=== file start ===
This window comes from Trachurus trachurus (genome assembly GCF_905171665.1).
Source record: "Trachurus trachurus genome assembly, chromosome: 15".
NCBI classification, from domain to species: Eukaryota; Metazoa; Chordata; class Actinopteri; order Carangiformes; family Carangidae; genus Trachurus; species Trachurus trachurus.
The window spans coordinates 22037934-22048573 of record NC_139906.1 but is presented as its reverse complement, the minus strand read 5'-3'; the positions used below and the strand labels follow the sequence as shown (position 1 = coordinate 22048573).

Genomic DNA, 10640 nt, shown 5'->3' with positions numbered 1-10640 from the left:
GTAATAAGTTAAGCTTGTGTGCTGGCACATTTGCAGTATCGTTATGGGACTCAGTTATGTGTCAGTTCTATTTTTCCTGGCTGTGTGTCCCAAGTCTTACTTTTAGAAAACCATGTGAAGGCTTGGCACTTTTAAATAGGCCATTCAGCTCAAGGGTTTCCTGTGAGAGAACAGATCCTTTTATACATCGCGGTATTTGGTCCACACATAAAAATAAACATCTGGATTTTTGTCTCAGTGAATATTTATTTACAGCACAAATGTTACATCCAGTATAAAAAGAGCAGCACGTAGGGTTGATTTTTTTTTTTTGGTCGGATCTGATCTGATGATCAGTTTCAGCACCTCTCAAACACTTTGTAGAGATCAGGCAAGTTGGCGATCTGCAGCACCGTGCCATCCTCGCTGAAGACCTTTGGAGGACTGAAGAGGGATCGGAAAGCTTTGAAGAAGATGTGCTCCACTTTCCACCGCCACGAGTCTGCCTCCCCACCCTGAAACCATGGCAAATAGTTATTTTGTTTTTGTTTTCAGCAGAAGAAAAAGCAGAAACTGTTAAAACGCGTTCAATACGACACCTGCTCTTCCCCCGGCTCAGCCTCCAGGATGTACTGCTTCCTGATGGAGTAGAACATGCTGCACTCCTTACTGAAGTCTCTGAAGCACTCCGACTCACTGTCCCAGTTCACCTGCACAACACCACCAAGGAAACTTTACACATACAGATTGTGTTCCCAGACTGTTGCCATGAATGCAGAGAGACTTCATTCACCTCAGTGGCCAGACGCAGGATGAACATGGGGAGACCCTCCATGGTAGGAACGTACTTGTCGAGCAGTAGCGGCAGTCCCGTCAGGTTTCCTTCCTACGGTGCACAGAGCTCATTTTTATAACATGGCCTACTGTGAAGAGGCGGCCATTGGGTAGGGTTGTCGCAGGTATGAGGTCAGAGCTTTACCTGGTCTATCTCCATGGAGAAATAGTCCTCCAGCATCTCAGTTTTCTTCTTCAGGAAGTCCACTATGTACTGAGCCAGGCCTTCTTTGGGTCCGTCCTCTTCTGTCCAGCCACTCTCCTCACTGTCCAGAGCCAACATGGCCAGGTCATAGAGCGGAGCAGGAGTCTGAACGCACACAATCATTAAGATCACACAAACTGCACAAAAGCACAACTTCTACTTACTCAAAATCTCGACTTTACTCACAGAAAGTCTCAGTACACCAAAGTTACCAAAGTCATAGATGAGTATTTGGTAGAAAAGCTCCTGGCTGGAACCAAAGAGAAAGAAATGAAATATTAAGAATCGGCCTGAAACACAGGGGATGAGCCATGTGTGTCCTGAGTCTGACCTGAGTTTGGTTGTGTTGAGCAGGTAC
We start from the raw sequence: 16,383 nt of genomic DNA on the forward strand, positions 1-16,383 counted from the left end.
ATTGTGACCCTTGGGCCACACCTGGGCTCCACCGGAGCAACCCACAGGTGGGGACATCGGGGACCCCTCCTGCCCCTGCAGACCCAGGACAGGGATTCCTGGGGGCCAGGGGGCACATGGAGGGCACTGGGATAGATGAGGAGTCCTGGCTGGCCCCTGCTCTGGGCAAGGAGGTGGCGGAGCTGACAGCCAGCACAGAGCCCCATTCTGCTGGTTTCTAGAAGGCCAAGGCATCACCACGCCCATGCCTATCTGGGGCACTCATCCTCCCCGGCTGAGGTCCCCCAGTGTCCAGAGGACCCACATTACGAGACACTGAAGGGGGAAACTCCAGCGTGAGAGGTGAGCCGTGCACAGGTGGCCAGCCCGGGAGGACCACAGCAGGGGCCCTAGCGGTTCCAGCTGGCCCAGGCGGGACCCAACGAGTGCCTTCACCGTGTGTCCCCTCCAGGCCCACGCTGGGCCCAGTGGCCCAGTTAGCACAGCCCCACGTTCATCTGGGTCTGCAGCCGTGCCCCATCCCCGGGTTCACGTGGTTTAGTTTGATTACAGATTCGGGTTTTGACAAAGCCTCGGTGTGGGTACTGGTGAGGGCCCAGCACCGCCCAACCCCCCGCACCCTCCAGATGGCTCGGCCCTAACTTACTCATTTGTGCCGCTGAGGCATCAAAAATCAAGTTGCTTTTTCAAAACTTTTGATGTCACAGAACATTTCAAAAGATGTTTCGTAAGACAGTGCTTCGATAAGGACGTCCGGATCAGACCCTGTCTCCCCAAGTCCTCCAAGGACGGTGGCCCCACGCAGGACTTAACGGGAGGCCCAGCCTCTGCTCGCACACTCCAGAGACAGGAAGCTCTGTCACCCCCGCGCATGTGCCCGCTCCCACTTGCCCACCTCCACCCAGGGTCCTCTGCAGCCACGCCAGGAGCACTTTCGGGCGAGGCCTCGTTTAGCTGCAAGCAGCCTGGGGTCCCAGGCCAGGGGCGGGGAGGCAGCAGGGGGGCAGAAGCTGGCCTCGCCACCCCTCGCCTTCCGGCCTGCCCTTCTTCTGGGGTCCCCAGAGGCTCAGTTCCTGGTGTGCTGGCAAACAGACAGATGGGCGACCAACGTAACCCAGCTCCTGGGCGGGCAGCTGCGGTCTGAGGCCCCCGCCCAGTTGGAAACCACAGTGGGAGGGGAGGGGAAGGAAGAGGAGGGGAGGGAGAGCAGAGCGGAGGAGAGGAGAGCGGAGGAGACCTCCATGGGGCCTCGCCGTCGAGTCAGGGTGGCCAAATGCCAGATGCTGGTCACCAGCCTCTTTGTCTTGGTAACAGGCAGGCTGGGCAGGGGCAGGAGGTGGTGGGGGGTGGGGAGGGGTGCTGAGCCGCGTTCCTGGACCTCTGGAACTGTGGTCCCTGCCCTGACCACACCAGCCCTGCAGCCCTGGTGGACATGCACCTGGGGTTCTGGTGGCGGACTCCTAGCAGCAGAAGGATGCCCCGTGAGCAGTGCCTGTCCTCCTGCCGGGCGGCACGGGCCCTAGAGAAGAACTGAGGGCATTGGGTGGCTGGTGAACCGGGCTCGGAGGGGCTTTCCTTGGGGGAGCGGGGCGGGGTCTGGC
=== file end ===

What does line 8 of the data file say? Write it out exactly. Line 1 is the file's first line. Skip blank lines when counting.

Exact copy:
ATTGTGACCCTTGGGCCACACCTGGGCTCCACCGGAGCAACCCACAGGTGGGGACATCGGGGACCCCTCCTGCCCCTGCAGACCCAGGACAGGGATTCCTGGGGGCCAGGGGGCACATGGAGGGCACTGGGATAGATGAGGAGTCCTGGCTGGCCCCTGCTCTGGGCAAGGAGGTGGCGGAGCTGACAGCCAGCACAGAGCCCCATTCTGCTGGTTTCTAGAAGGCCAAGGCATCACCACGCCCATGCCTATCTGGGGCACTCATCCTCCCCGGCTGAGGTCCCCCAGTGTCCAGAGGACCCACATTACGAGACACTGAAGGGGGAAACTCCAGCGTGAGAGGTGAGCCGTGCACAGGTGGCCAGCCCGGGAGGACCACAGCAGGGGCCCTAGCGGTTCCAGCTGGCCCAGGCGGGACCCAACGAGTGCCTTCACCGTGTGTCCCCTCCAGGCCCACGCTGGGCCCAGTGGCCCAGTTAGCACAGCCCCACGTTCATCTGGGTCTGCAGCCGTGCCCCATCCCCGGGTTCACGTGGTTTAGTTTGATTACAGATTCGGGTTTTGACAAAGCCTCGGTGTGGGTACTGGTGAGGGCCCAGCACCGCCCAACCCCCCGCACCCTCCAGATGGCTCGGCCCTAACTTACTCATTTGTGCCGCTGAGGCATCAAAAATCAAGTTGCTTTTTCAAAACTTTTGATGTCACAGAACATTTCAAAAGATGTTTCGTAAGACAGTGCTTCGATAAGGACGTCCGGATCAGACCCTGTCTCCCCAAGTCCTCCAAGGACGGTGGCCCCACGCAGGACTTAACGGGAGGCCCAGCCTCTGCTCGCACACTCCAGAGACAGGAAGCTCTGTCACCCCCGCGCATGTGCCCGCTCCCACTTGCCCACCTCCACCCAGGGTCCTCTGCAGCCACGCCAGGAGCACTTTCGGGCGAGGCCTCGTTTAGCTGCAAGCAGCCTGGGGTCCCAGGCCAGGGGCGGGGAGGCAGCAGGGGGGCAGAAGCTGGCCTCGCCACCCCTCGCCTTCCGGCCTGCCCTTCTTCTGGGGTCCCCAGAGGCTCAGTTCCTGGTGTGCTGGCAAACAGACAGATGGGCGACCAACGTAACCCAGCTCCTGGGCGGGCAGCTGCGGTCTGAGGCCCCCGCCCAGTTGGAAACCACAGTGGGAGGGGAGGGGAAGGAAGAGGAGGGGAGGGAGAGCAGAGCGGAGGAGAGGAGAGCGGAGGAGACCTCCATGGGGCCTCGCCGTCGAGTCAGGGTGGCCAAATGCCAGATGCTGGTCACCAGCCTCTTTGTCTTGGTAACAGGCAGGCTGGGCAGGGGCAGGAGGTGGTGGGGGGTGGGGAGGGGTGCTGAGCCGCGTTCCTGGACCTCTGGAACTGTGGTCCCTGCCCTGACCACACCAGCCCTGCAGCCCTGGTGGACATGCACCTGGGGTTCTGGTGGCGGACTCCTAGCAGCAGAAGGATGCCCCGTGAGCAGTGCCTGTCCTCCTGCCGGGCGGCACGGGCCCTAGAGAAGAACTGAGGGCATTGGGTGGCTGGTGAACCGGGCTCGGAGGGGCTTTCCTTGGGGGAGCGGGGCGGGGTCTGGC